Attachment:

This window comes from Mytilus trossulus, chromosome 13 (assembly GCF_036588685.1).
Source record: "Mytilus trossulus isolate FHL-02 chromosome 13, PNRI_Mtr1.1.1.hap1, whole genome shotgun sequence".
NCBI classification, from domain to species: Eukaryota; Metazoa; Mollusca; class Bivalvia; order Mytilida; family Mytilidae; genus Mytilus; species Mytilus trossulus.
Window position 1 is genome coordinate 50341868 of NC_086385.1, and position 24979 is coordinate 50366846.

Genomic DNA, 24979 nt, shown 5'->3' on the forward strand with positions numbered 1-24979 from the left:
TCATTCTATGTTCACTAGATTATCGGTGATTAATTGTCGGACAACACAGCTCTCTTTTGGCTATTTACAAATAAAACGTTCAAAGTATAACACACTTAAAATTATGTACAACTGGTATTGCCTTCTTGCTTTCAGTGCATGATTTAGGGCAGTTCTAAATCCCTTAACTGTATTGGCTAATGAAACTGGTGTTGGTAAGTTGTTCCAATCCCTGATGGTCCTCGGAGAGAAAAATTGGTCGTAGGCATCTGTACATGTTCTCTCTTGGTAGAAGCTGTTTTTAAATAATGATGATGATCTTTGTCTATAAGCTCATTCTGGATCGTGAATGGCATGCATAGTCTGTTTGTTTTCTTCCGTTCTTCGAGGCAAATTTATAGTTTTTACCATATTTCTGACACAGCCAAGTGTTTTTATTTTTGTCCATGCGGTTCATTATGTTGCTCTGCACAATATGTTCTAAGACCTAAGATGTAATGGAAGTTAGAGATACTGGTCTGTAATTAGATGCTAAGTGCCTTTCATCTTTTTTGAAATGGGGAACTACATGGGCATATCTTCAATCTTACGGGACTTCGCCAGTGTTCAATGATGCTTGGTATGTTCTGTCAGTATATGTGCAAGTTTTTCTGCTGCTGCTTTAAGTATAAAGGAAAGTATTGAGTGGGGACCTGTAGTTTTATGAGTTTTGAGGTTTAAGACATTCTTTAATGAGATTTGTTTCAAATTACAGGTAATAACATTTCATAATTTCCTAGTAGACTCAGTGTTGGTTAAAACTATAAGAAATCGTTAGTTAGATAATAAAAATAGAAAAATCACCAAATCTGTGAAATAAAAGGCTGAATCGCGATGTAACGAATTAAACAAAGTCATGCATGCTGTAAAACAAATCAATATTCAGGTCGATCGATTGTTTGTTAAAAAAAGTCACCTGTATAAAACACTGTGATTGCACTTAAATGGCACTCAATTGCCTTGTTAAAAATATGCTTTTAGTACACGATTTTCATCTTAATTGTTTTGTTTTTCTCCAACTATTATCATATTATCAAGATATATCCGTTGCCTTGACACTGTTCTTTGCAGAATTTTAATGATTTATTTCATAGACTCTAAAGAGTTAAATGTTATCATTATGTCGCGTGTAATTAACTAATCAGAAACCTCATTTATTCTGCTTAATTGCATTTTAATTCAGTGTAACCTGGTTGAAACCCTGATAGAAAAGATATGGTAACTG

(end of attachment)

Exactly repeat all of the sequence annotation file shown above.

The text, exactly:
This window comes from Mytilus trossulus, chromosome 13 (assembly GCF_036588685.1).
Source record: "Mytilus trossulus isolate FHL-02 chromosome 13, PNRI_Mtr1.1.1.hap1, whole genome shotgun sequence".
NCBI classification, from domain to species: Eukaryota; Metazoa; Mollusca; class Bivalvia; order Mytilida; family Mytilidae; genus Mytilus; species Mytilus trossulus.
Window position 1 is genome coordinate 50341868 of NC_086385.1, and position 24979 is coordinate 50366846.

Genomic DNA, 24979 nt, shown 5'->3' on the forward strand with positions numbered 1-24979 from the left:
TCATTCTATGTTCACTAGATTATCGGTGATTAATTGTCGGACAACACAGCTCTCTTTTGGCTATTTACAAATAAAACGTTCAAAGTATAACACACTTAAAATTATGTACAACTGGTATTGCCTTCTTGCTTTCAGTGCATGATTTAGGGCAGTTCTAAATCCCTTAACTGTATTGGCTAATGAAACTGGTGTTGGTAAGTTGTTCCAATCCCTGATGGTCCTCGGAGAGAAAAATTGGTCGTAGGCATCTGTACATGTTCTCTCTTGGTAGAAGCTGTTTTTAAATAATGATGATGATCTTTGTCTATAAGCTCATTCTGGATCGTGAATGGCATGCATAGTCTGTTTGTTTTCTTCCGTTCTTCGAGGCAAATTTATAGTTTTTACCATATTTCTGACACAGCCAAGTGTTTTTATTTTTGTCCATGCGGTTCATTATGTTGCTCTGCACAATATGTTCTAAGACCTAAGATGTAATGGAAGTTAGAGATACTGGTCTGTAATTAGATGCTAAGTGCCTTTCATCTTTTTTGAAATGGGGAACTACATGGGCATATCTTCAATCTTACGGGACTTCGCCAGTGTTCAATGATGCTTGGTATGTTCTGTCAGTATATGTGCAAGTTTTTCTGCTGCTGCTTTAAGTATAAAGGAAAGTATTGAGTGGGGACCTGTAGTTTTATGAGTTTTGAGGTTTAAGACATTCTTTAATGAGATTTGTTTCAAATTACAGGTAATAACATTTCATAATTTCCTAGTAGACTCAGTGTTGGTTAAAACTATAAGAAATCGTTAGTTAGATAATAAAAATAGAAAAATCACCAAATCTGTGAAATAAAAGGCTGAATCGCGATGTAACGAATTAAACAAAGTCATGCATGCTGTAAAACAAATCAATATTCAGGTCGATCGATTGTTTGTTAAAAAAAGTCACCTGTATAAAACACTGTGATTGCACTTAAATGGCACTCAATTGCCTTGTTAAAAATATGCTTTTAGTACACGATTTTCATCTTAATTGTTTTGTTTTTCTCCAACTATTATCATATTATCAAGATATATCCGTTGCCTTGACACTGTTCTTTGCAGAATTTTAATGATTTATTTCATAGACTCTAAAGAGTTAAATGTTATCATTATGTCGCGTGTAATTAACTAATCAGAAACCTCATTTATTCTGCTTAATTGCATTTTAATTCAGTGTAACCTGGTTGAAACCCTGATAGAAAAGATATGGTAACTG